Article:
5 Myths About Wrinkles That Need To Be Debunked

5 Myths About Wrinkles That Need To Be Debunked

Skincare is, in fact, a sacred act that displays the love for oneself, and as a result, no attempt should be discouraged.

The most crucial thing is to have a routine for proper skin care and avoid marketing traps.

While browsing the internet, you can find solutions for every aesthetic issue, from the mildest and most do-it-yourself to the most severe and permanent ones. It is best to first educate yourself on the limitations of cosmetics and even professional treatments before getting lost in these texts and dreaming of a fabulous transformation.

Another piece of advice is to keep up with current trends: it only takes one successful article, post, or story on social media to start a true phenomenon, which is frequently based on untrue rumors.

And it is precisely these false myths that we want to discuss today, i.e. all the completely incorrect or partially incorrect information that has, over the years, inspired countless pages of writing and countless hours of videos, but more importantly, has given rise to many improper or, at best, unnecessary behaviors.

Here are some of the misconceptions about wrinkles that are still widely believed today.

Wrinkles Are Hereditary

True, watching your mom is like seeing through a crystal ball how your skin will age. But wrinkles are a combination of genetics and environmental factors such as the sun, smoking, and alcohol. Everything bad for your health is also bad for your skin, while healthy daily habits can help prevent wrinkles.

While wrinkles may be partially determined by your genes, there are many things you can do to reduce their appearance. For instance, using good sunscreen can help to prevent new wrinkles from forming. Skincare products and at-home devices like the NUFACE mini, which help with facial toning, are also beneficial. There are many effective treatments for existing wrinkles; you just have to discover the most convenient one for you.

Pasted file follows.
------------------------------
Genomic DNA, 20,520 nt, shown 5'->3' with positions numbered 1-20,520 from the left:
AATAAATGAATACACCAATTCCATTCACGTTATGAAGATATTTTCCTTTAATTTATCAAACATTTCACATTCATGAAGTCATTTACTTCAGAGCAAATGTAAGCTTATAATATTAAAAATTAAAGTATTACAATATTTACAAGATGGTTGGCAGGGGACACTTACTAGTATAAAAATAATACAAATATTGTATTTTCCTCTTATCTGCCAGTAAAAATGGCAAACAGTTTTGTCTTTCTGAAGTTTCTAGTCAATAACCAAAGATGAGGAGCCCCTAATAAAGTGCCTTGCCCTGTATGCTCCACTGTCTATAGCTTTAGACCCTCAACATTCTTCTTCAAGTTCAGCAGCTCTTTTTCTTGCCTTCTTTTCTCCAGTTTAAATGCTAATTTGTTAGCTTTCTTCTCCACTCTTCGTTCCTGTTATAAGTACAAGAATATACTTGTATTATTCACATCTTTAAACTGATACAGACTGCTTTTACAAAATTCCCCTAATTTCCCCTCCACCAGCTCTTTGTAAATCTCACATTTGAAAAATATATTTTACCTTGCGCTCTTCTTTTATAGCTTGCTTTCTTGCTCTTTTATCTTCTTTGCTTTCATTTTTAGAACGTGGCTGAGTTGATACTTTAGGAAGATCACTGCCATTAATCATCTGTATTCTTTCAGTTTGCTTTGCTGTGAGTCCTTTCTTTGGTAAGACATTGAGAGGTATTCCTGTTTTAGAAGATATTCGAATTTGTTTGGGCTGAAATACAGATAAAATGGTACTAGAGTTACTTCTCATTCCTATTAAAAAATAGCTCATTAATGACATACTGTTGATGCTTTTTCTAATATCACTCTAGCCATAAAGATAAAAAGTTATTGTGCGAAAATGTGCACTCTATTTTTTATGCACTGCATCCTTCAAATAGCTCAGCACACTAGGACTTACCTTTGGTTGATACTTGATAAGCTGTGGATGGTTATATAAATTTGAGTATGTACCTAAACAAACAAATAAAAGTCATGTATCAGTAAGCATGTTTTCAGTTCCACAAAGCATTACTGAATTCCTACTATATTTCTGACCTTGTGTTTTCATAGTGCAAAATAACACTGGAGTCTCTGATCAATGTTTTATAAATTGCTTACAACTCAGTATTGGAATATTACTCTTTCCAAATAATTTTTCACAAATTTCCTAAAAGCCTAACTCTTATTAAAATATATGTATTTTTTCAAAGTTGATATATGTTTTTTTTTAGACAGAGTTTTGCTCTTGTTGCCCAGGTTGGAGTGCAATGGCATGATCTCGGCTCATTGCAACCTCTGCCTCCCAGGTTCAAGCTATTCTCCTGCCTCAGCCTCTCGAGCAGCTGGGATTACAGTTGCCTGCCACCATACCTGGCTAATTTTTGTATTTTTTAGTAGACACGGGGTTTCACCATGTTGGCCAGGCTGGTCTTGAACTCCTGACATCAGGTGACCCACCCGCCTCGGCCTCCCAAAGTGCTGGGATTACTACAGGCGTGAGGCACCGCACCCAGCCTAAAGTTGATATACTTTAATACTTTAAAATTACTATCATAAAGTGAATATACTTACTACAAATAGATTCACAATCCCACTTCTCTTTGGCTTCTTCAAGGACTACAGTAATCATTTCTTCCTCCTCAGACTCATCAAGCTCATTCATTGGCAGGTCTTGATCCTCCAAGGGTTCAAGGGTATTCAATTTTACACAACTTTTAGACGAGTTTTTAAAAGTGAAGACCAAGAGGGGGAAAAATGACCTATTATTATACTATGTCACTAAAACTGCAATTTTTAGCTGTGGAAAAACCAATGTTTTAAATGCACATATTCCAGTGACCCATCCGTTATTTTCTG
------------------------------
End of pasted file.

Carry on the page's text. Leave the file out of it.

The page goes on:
Wrinkles That Need To Be Debunked

The Way You Sleep Does Not Affect the Formation of Wrinkles

The way you sleep does affect the appearance of wrinkles

In the long run, marks on your face from sleeping with your face against the pillow run the risk of becoming permanent.

However, the use of silk or satin pillowcases, which are made of very smooth fabrics, can help if we are unable to sleep on our backs, even though we cannot even be certain that we will stay there all night due to our continual movement while asleep.

There are real anti-aging pillows available on the market. These pillows are made to relieve strain from your cheeks, eyes, and mouth while you sleep for a stronger anti-aging effect.

People With Oily Skin Have Fewer Wrinkles

This is not true. Or rather, those who have had many pimples age more slowly and have more toned and elastic skin. According to a study carried out by researchers at Kings College in London and published in the Journal of Investigative Dermatology, this trend does not depend on the increased activity of the sebaceous glands and therefore on the greater secretion of sebum capable of keeping the skin oily. It depends on the length of the telomeres, or the terminal portions of chromosomes present in their white blood cells, which have a protective effect during cell replication processes, and which in people who have suffered from acne are larger.

Thinness and Wrinkles Go Hand in Hand

Many claims to have seen more wrinkles appear after a diet or weight loss. In reality, there are numerous studies conducted on people of different ages claim the exact opposite: that is, people who have excess weight are also the more wrinkled ones. And the reason should be found in a diet rich in fat, which would make the skin more susceptible to damage caused by the sun. Whether you are underweight, normal weight, or overweight, you are still not immune to wrinkles, so use a cream with a UV protection factor to keep your skin protected from harmful UV rays.

Crow’s Feet Come From Smiling

This is true theoretically, according to New York physician Michele Green, because facial expressions like smiling can harm collagen and create skin markings. But does that mean that we should not laugh at all? Who can do that? This is just a myth that many people believe, including Victoria Beckham, who avoids smiling precisely for this reason.

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